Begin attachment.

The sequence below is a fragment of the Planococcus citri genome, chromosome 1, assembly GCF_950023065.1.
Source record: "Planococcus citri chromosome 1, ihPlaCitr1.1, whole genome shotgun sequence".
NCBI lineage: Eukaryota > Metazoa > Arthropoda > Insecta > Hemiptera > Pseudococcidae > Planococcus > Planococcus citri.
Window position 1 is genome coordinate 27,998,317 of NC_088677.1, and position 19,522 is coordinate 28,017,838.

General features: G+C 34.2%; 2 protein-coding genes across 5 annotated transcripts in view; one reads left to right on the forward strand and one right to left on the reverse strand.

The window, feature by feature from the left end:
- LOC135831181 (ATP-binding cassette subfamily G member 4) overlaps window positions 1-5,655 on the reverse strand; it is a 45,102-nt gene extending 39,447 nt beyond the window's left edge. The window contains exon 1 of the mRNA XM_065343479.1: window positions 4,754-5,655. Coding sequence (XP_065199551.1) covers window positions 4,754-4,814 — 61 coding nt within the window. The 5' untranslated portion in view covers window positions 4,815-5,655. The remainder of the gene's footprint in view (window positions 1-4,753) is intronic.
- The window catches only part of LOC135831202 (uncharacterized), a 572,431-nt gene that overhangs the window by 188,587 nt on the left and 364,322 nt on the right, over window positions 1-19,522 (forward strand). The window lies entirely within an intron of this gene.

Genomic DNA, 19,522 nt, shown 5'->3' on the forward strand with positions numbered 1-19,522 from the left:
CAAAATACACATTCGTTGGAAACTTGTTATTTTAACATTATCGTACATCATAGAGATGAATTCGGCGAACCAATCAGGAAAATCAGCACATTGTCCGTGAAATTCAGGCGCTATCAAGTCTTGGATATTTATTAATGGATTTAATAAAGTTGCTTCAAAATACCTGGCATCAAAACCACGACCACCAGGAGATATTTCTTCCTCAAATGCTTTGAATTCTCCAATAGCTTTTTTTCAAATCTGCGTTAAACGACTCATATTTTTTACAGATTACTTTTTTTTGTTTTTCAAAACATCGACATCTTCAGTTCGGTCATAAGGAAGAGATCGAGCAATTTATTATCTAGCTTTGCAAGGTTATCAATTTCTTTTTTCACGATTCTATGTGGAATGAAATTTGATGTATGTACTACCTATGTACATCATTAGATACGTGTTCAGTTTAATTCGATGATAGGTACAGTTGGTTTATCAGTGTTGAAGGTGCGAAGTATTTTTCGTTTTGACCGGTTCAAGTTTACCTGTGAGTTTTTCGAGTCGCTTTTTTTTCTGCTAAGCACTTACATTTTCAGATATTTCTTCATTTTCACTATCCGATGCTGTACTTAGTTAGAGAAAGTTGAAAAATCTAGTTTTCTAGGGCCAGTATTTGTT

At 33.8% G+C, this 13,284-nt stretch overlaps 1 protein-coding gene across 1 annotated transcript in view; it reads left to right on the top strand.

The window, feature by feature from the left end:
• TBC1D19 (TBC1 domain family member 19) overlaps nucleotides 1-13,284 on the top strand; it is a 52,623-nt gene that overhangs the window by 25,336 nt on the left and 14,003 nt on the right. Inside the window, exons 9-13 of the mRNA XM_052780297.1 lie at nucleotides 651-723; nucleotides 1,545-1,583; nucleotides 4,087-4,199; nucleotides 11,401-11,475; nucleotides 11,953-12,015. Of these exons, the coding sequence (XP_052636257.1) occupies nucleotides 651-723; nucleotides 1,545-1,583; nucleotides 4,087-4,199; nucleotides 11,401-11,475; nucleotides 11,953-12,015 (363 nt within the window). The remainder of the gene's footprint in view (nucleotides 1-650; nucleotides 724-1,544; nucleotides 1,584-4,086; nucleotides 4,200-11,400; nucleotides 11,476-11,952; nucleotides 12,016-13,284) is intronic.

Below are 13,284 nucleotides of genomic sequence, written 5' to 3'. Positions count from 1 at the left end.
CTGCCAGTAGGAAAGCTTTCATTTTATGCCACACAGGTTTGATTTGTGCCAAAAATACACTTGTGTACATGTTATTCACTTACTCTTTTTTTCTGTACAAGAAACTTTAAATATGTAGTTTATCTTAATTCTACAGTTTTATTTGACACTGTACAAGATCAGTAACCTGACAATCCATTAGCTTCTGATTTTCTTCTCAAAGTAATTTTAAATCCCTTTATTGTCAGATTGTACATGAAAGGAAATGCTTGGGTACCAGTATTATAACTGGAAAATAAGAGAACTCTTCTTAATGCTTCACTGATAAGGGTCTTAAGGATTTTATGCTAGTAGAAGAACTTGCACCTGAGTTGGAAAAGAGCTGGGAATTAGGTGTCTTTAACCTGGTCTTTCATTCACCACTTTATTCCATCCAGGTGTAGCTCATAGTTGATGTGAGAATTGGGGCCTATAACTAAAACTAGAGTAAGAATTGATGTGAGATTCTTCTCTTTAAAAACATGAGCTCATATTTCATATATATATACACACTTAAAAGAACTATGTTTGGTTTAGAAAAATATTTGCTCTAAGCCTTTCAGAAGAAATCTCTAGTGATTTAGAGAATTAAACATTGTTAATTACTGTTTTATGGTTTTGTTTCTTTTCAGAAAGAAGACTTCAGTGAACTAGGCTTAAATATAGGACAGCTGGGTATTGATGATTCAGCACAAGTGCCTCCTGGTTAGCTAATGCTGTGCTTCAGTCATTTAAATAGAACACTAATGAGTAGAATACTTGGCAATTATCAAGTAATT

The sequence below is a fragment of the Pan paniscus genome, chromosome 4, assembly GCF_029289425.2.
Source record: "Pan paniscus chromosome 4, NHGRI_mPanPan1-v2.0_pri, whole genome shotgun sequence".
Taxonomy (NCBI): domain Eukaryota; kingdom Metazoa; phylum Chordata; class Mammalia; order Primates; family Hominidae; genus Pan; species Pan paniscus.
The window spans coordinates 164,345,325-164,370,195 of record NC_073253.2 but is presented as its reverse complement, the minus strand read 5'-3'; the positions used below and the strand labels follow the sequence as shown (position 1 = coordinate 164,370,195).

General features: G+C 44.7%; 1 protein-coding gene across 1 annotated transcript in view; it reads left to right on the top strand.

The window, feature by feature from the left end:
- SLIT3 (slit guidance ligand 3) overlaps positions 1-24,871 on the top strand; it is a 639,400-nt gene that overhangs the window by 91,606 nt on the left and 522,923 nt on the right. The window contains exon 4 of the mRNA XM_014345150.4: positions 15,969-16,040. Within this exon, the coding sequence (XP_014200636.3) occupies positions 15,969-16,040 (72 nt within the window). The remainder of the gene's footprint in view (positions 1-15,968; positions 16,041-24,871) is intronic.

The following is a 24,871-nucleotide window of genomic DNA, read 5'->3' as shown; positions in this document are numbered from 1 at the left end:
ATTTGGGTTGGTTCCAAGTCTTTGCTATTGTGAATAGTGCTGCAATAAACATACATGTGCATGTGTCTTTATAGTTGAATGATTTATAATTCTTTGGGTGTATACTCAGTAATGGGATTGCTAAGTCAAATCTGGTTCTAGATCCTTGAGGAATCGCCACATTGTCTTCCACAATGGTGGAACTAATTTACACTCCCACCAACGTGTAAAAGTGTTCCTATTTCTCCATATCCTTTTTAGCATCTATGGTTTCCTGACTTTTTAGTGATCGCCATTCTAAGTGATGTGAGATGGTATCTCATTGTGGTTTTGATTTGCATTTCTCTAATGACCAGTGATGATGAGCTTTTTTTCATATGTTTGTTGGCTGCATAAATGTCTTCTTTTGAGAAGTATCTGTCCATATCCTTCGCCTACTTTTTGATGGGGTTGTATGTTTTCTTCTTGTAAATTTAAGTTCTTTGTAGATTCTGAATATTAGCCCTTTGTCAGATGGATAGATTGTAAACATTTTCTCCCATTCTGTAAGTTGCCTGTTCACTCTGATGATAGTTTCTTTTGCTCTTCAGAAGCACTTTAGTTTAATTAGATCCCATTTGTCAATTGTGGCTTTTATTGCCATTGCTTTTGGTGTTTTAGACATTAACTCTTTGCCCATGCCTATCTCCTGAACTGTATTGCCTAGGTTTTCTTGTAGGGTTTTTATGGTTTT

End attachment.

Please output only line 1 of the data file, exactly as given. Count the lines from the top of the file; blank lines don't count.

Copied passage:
The sequence below is a fragment of the Planococcus citri genome, chromosome 1, assembly GCF_950023065.1.